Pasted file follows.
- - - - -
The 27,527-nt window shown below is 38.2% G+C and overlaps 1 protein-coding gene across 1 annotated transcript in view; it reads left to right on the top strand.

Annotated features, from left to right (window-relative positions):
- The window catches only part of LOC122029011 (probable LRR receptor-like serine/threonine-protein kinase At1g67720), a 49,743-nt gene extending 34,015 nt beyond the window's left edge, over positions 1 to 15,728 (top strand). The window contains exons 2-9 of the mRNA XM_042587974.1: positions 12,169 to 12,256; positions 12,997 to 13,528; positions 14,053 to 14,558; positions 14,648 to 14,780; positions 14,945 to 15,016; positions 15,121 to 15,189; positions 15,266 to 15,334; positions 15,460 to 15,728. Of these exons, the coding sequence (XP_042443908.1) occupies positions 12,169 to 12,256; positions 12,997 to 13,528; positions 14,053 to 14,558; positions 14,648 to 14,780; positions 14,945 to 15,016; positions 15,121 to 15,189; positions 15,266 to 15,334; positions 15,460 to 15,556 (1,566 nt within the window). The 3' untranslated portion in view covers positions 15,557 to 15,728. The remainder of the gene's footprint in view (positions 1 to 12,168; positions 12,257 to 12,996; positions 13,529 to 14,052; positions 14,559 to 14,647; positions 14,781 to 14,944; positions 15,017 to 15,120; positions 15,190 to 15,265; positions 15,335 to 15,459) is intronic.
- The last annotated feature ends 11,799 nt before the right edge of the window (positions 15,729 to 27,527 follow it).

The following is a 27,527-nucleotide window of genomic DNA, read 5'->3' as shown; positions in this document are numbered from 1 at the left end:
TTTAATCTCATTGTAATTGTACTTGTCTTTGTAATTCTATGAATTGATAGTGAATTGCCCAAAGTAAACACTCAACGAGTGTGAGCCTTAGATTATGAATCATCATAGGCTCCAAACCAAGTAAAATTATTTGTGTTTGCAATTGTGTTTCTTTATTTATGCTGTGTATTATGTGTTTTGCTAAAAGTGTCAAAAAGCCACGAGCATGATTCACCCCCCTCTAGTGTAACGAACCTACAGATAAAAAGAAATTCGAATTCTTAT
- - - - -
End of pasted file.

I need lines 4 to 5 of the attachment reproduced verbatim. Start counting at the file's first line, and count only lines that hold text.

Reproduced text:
- The last annotated feature ends 11,799 nt before the right edge of the window (positions 15,729 to 27,527 follow it).

The following is a 27,527-nucleotide window of genomic DNA, read 5'->3' as shown; positions in this document are numbered from 1 at the left end: